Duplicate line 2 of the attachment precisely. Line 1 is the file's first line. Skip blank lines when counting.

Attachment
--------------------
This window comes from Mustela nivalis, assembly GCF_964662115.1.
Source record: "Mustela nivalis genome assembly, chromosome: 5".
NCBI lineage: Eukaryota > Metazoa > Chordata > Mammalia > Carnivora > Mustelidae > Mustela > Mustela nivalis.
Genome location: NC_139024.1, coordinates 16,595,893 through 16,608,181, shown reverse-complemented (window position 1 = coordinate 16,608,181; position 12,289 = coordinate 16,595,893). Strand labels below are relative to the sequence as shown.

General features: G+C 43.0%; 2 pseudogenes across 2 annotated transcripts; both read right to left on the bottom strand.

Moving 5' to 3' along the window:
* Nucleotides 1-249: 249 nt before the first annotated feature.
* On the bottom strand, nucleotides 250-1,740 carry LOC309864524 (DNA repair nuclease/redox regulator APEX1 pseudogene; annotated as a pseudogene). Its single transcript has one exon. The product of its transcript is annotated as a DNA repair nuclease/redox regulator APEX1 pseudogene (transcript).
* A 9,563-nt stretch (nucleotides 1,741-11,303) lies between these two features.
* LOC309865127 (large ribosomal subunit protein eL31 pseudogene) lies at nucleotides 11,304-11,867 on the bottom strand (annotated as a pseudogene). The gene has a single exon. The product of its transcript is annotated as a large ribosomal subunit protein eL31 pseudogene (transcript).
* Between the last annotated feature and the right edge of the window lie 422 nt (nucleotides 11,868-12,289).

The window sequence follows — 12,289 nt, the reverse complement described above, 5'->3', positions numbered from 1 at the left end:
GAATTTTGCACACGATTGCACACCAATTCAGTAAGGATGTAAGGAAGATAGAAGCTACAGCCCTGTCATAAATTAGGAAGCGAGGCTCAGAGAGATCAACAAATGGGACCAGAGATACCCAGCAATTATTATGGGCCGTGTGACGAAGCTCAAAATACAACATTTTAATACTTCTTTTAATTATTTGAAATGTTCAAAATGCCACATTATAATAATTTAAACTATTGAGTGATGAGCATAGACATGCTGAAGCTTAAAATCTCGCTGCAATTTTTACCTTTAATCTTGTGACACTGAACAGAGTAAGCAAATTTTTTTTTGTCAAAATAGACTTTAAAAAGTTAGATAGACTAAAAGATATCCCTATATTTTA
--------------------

Source record: "Mustela nivalis genome assembly, chromosome: 5".